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Harris to U-M Students: ‘You All Have Everything at Stake’

Vice president discusses climate initiatives, intersectionality at Rackham.
By Katherine Fiorillo

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Read time: 2 minutes
(From left to right) U-M professor Kyle Wright and Secretary of US Department of Energy Jennifer Granholm moderate a conversation with Vice President Kamala Harris. The stage is set with flags behind the speakers.
From left to right: U-M Professor Kyle Wright, Secretary of U.S. Department of Energy Jennifer Granholm, and U.S. Vice President Kamala Harris. Photo by Katherine Fiorillo.

U.S. Vice President Kamala Harris called upon University of Michigan students, faculty, and staff to take ownership of climate issues during a moderated conversation at Rackham on Jan. 12. 

“Anything you are doing right now in terms of your studies or your passion connects to this issue,” she said.  

Harris addressed climate change, equity, and intersectionality, and began by reflecting on our current place in the climate movement.  

“I think of this moment as a moment that is about great momentum inspired by, yes, optimism, inspired by a crisis, no doubt, but inspired by also our collective ability to see what can be unburdened by what has been,” she said. 

Harris sat down with the Secretary of the U.S. Department of Energy Jennifer Granholm and U-M professor of environmental justice Kyle Wright at Rackham to discuss the Biden-Harris administration’s “transformational” ongoing work to combat the climate crisis. 

Throughout the conversation, Harris described how her life has shaped her perspective, the power of coalitions, and the responsibility we have to our neighbors as global leaders.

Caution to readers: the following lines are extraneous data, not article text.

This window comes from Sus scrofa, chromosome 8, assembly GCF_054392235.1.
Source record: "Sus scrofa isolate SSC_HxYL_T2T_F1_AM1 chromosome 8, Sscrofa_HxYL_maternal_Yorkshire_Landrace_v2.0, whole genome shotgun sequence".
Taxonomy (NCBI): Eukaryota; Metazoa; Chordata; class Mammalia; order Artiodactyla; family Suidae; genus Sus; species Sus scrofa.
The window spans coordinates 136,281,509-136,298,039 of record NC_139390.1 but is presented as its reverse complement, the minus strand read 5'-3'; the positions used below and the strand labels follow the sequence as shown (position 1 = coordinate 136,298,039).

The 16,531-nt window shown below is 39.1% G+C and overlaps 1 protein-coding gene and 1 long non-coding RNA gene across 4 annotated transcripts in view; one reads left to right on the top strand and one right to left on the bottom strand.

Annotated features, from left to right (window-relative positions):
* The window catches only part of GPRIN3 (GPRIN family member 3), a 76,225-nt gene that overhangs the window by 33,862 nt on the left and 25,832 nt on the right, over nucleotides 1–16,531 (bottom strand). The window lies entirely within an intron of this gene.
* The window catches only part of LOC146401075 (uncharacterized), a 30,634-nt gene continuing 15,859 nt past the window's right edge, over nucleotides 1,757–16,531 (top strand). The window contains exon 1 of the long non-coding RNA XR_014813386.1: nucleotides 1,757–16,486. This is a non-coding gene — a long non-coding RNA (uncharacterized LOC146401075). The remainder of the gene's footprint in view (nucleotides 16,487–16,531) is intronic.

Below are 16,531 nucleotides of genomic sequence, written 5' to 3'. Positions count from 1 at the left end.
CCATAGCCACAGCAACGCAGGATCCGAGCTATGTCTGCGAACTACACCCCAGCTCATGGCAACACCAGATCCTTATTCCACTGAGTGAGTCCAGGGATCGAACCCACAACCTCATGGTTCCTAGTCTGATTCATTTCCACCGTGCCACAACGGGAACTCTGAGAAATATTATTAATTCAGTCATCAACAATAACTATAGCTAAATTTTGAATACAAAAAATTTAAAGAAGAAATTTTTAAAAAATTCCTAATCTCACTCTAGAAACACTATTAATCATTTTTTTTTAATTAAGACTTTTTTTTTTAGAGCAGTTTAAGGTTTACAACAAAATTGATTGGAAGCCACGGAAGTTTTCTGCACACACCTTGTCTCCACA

She pointed to the indisputable intersectionality with various other sectors including education, public health, technology, manufacturing, and maternal mortality, and repeatedly connected climate change initiatives to equity.

The Biden-Harris administration has prioritized climate initiatives, stating they “will create good-paying, union jobs to build a modern and sustainable infrastructure, deliver an equitable clean energy future, and put the United States on a path to achieve net-zero emissions, economy-wide, by no later than 2050.” 

The administration’s Justice40 Initiative calls for 40 percent of the benefits of certain Federal climate investments to go to communities that are “marginalized, underserved, and overburdened by pollution.”

“The intersections [of other issues] must be front and center when we think about our movement and always at our center must be the communities that are directly impacted,” Harris said. 

The vice president expressed her excitement toward the future of electric school buses and the creation of a “clean energy economy,” but also spoke directly to U-M students, stressing the urgency of the climate situation. 

“The reality of it is that you all have such a charge to lead this movement and you all have everything at stake.”

In May 2021, U-M committed to achieving carbon neutrality on all three campuses through a series of actionable commitments that include reducing greenhouse gas emissions to net zero by 2025, eliminating campus emissions by 2040, and fostering a University-wide culture of sustainability, with justice as a core principle. 

“We have the power to make this ‘now’ either the greatest achievement of our time or our greatest failure,” said Lashaun Jackson, the co-president of U-M’s Student Sustainability Coalition. 


Katherine Fiorillo is the editor of Michigan Alum. 

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